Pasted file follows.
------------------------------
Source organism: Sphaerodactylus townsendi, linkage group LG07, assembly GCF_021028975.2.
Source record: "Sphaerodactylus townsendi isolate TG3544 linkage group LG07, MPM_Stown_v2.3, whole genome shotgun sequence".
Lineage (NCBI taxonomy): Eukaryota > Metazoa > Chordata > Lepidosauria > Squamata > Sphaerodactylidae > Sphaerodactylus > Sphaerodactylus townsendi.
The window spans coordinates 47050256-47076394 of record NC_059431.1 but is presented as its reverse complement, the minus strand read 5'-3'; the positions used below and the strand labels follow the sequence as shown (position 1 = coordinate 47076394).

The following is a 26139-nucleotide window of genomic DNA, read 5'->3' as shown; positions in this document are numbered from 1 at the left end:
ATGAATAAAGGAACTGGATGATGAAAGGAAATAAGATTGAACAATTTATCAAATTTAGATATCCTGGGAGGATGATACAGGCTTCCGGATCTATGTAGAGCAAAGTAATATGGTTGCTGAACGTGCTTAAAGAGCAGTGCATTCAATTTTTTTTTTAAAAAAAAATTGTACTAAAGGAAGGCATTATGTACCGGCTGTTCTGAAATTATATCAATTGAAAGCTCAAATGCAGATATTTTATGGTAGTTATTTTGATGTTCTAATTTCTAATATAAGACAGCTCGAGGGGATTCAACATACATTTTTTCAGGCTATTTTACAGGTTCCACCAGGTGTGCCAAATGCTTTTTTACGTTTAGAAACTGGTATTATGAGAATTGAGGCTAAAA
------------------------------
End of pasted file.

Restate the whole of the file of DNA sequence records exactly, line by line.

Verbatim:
Source organism: Sphaerodactylus townsendi, linkage group LG07, assembly GCF_021028975.2.
Source record: "Sphaerodactylus townsendi isolate TG3544 linkage group LG07, MPM_Stown_v2.3, whole genome shotgun sequence".
Lineage (NCBI taxonomy): Eukaryota > Metazoa > Chordata > Lepidosauria > Squamata > Sphaerodactylidae > Sphaerodactylus > Sphaerodactylus townsendi.
The window spans coordinates 47050256-47076394 of record NC_059431.1 but is presented as its reverse complement, the minus strand read 5'-3'; the positions used below and the strand labels follow the sequence as shown (position 1 = coordinate 47076394).

The following is a 26139-nucleotide window of genomic DNA, read 5'->3' as shown; positions in this document are numbered from 1 at the left end:
ATGAATAAAGGAACTGGATGATGAAAGGAAATAAGATTGAACAATTTATCAAATTTAGATATCCTGGGAGGATGATACAGGCTTCCGGATCTATGTAGAGCAAAGTAATATGGTTGCTGAACGTGCTTAAAGAGCAGTGCATTCAATTTTTTTTTTAAAAAAAAATTGTACTAAAGGAAGGCATTATGTACCGGCTGTTCTGAAATTATATCAATTGAAAGCTCAAATGCAGATATTTTATGGTAGTTATTTTGATGTTCTAATTTCTAATATAAGACAGCTCGAGGGGATTCAACATACATTTTTTCAGGCTATTTTACAGGTTCCACCAGGTGTGCCAAATGCTTTTTTACGTTTAGAAACTGGTATTATGAGAATTGAGGCTAAAA